Alpine's Bruno Famin brushes off Flavio Briatore's controversial past

BARCELONA, Spain -- Alpine and its Formula One rivals have brushed off Flavio Briatore's controversial past, stating his involvement in the infamous Crashgate scandal should be consigned to the sport's history books.

Briatore, issued a lifetime F1 ban after fixing the 2008 Singapore Grand Prix while Renault boss, has returned to the French manufacturer's struggling F1 team as executive advisor.

Briatore's lifetime ban was overturned on appeal in 2013 but he had not been involved in an official capacity with any team until now.

Renault was issued a two-year suspended sentence for the scandal but the team's current F1 boss Bruno Famin said the scandal is irrelevant.

"I don't really mind about [the] past," Famin said in Spain on Friday. "I am always looking at the future, and looking at what we can get and to get our team better. And that's really our goal.

"What I see is with having Flavio as an advisor of the team is the opportunity to have his experience, to help us. He has a very high level knowledge of Formula One, he has a lot of people, and I'm sure he will support us in developing the team faster and better. That's all."

When pointed out Briatore never apologised for the scandal known as Crashgate, Famin replied: "I'm looking ahead, not backwards."

Alpine's F1 team is in a dire state, with years of mismanagement and a revolving door of senior personnel culminating in a drop down the competitive order this season.

Famin added: "The target is to make the team better as soon as possible and with the knowledge, the influence, the network of Flavio, it's an asset and we are using all available assets to make the team stronger."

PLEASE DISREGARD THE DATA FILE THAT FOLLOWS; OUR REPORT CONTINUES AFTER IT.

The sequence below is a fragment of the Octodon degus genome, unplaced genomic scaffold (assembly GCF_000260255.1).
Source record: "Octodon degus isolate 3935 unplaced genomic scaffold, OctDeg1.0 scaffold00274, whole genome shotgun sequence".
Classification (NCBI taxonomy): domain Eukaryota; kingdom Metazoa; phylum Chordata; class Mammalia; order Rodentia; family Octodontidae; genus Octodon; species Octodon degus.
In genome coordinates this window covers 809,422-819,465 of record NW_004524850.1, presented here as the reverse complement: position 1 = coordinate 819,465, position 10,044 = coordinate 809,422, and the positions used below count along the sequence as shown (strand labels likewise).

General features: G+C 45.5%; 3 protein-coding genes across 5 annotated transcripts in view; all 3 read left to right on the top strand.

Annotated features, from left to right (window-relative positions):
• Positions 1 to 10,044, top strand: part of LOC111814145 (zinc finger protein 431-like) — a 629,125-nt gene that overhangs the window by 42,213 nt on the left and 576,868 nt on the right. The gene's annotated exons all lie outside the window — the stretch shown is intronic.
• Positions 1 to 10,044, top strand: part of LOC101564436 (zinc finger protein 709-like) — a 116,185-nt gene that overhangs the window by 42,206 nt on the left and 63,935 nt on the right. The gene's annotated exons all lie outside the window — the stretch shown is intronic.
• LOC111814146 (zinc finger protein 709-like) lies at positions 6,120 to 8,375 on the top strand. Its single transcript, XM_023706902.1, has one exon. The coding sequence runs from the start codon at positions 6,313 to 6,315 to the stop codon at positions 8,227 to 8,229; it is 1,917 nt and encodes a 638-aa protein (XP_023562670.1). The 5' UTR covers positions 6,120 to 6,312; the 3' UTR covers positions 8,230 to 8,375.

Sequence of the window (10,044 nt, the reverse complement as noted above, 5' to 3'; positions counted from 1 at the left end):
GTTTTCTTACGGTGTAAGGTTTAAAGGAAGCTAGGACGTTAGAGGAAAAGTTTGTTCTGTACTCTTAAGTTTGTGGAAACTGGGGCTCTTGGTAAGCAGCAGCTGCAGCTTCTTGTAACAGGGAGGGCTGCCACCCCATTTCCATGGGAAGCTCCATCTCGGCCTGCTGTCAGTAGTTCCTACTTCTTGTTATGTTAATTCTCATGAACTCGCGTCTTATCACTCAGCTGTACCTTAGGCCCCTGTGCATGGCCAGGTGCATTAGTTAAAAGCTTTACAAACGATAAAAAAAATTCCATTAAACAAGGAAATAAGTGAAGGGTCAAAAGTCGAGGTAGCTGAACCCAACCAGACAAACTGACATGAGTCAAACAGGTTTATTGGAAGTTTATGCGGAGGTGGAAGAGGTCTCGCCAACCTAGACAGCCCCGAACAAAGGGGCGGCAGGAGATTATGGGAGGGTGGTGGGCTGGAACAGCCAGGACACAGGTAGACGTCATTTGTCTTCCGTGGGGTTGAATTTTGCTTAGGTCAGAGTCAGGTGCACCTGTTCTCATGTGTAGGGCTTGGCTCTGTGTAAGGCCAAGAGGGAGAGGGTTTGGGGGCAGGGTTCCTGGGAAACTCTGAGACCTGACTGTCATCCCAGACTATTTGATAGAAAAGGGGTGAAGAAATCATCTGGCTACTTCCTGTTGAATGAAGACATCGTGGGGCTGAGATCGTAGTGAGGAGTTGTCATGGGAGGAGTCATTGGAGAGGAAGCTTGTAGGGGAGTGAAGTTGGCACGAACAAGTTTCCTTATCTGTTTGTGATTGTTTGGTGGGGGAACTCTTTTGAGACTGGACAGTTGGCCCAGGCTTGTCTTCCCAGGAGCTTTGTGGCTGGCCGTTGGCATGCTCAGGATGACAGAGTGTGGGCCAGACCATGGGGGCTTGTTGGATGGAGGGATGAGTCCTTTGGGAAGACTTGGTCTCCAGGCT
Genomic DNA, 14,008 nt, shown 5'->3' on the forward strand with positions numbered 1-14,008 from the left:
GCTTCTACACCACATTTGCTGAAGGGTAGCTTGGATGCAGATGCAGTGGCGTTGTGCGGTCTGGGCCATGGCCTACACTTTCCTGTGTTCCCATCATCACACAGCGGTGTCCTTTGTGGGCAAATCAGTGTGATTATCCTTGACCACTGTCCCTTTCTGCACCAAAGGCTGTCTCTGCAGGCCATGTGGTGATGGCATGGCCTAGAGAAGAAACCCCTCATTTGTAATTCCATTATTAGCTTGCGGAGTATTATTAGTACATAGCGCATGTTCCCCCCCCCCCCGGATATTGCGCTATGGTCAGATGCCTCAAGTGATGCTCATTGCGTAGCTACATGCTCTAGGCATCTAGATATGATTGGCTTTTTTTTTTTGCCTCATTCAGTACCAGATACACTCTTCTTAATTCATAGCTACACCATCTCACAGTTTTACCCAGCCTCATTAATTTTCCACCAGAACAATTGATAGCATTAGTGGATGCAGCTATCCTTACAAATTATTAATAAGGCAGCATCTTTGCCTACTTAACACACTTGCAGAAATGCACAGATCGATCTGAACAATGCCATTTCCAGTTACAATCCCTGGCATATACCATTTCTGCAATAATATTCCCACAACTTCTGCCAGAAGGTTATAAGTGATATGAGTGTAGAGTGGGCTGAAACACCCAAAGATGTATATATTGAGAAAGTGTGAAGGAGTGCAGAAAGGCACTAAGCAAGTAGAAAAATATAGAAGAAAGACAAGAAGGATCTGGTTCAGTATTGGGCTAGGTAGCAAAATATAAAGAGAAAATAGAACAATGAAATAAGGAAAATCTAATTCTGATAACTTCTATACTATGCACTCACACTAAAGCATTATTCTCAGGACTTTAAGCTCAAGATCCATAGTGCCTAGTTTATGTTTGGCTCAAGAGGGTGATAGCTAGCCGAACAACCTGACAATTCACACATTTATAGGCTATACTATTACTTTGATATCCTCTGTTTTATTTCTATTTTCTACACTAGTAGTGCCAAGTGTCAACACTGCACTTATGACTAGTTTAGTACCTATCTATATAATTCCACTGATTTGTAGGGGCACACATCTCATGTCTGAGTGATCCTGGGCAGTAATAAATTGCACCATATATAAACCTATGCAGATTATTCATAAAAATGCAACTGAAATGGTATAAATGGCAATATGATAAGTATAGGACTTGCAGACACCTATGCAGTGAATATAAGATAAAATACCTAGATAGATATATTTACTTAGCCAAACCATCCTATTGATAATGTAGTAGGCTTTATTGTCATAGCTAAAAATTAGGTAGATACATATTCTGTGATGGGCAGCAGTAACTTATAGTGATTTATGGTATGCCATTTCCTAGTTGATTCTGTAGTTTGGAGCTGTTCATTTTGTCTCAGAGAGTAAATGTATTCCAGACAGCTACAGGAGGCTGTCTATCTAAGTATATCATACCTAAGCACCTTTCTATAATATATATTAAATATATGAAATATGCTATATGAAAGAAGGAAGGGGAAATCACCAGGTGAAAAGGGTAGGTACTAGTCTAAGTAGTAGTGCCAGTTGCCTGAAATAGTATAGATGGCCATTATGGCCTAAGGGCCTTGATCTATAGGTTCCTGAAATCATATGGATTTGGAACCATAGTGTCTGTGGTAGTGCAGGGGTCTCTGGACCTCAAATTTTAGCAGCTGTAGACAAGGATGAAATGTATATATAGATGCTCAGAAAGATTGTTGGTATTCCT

Mercedes boss Toto Wolff was one of the team bosses quizzed on Briatore's return and he said his friend deserved a chance to make amends for his controversial past.

"I think we need to give a chance to recover from the situations," Wolff said. "I have known Flavio as a extremely smart businessman. He has a lot of knowhow in Formula One. Every input that I got over the last 10-plus years that I have been in much more contact, and I have a friendly relationship with him, was in a way helpful.

"There is a lot of experience and expertise, 40 years of Formula One, and I think everybody deserves the opportunity to come back. And for me, for sure, having another clever mind in Alpine, someone that is able to simplify things and apply common sense is in any case, where Alpine today is, is a benefit."

Ferrari boss Fred Vasseur said Briatore's appointment was "a step forward for Alpine", and added that "it's good for F1 at the end if Alpine is coming back into the fight. We know the story. And I think he paid the price of this. If now he's allowed to come back, he can come back."

Crashgate occurred when Briatore and Renault's then-technical director Pat Symonds instructed driver Nelson Piquet Jr. to crash in order to help Fernando Alonso win the race.

Piquet Jr.'s crash triggered a safety car at a perfect moment for Alonso's strategy.

The scandal was exposed a year later when Piquet Jr., by that point on the outs at Renault, revealed the plot to the FIA.

Symonds was also handed a lifetime ban which was overturned on appeal. Symonds has since worked for Williams and F1 itself -- he is currently the special advisor to Andretti's F1 bid.